Blending the corporate and art worlds together

By Teodor GeorgievLex KlerenMike Zenari

Corporate art collections often carry a message that reflects the values and mission of a company. Although there is no such thing as a free lunch, the realms of art and business have found a way to mesh, one taking in the other’s fluidity in expression and the other looking for a platform.

While corporate collections are not necessarily in the mainstream, they bring something unique both to employees and artists. Being part of a business world characterised by rigidity can create a need to look at things from a different perspective. And artists are often enabled to focus on their craft when a source of financial stability is present.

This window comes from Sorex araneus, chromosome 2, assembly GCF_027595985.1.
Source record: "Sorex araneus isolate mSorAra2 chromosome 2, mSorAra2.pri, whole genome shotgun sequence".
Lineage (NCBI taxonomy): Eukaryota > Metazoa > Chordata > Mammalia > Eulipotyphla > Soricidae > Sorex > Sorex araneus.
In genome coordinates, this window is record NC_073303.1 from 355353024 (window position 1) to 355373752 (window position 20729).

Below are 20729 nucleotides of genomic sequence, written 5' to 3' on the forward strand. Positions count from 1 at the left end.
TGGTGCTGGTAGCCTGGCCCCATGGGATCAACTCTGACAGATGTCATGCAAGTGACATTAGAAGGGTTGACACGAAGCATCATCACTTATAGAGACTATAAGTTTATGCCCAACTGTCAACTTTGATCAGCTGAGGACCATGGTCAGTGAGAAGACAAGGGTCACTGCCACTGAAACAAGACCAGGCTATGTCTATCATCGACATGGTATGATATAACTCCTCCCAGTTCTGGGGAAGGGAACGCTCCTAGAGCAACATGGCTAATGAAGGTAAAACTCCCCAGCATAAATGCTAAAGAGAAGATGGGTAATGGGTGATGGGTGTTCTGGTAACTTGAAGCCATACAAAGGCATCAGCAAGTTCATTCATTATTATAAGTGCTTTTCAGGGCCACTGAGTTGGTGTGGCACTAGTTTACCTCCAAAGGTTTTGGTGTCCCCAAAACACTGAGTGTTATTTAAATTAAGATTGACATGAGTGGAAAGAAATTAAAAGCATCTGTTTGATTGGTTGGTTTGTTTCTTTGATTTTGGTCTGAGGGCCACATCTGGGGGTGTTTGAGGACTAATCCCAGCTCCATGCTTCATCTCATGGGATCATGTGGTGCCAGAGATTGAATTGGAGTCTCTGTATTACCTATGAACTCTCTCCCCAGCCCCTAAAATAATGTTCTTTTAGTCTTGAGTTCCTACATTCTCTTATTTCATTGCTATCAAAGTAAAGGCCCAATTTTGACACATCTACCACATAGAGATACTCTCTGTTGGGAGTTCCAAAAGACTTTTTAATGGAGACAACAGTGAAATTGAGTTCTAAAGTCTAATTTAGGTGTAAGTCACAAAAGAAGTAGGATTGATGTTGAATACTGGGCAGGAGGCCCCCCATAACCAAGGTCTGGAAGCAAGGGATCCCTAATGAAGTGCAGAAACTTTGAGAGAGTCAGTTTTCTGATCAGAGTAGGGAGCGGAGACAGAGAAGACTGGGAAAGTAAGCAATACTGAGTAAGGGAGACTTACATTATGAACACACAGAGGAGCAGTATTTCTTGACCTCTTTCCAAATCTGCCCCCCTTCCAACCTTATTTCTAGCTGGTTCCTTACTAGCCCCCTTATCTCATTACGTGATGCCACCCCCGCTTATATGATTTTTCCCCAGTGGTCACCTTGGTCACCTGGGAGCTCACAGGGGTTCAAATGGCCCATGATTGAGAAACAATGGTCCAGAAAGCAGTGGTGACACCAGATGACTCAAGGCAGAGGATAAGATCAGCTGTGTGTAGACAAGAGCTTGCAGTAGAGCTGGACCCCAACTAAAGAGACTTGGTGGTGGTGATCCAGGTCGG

But at the heart of this collaboration is always a passion for the creative medium. Philippe Dupont, founding partner at Arendt & Medernach, was the source of the initiative that saw the beginning of the law firm’s collection in 2003. Being a collector himself, his interest in photography led him to get in touch with Paul Di Felice, an artist, art critic and curator, who ended up overseeing the project. An initial agreement laid the foundations for what is now an ensemble of 200 contemporary photographs. Two exhibitions are usually organised per year and Arendt pledges to acquire at least one body of work from each of them. In fact, the collection hasn’t changed a lot, other than growing in size, according to Di Felice. Recently, increased efforts to communicate about the project online are perhaps the most significant evolution. The acquisition of pieces is still done in the same way, with the approval of a group of partners, including Dupont. If they or the curator want to add a specific artist to the collection, then they would have to organise an exhibition, as no purchases are made without this step.

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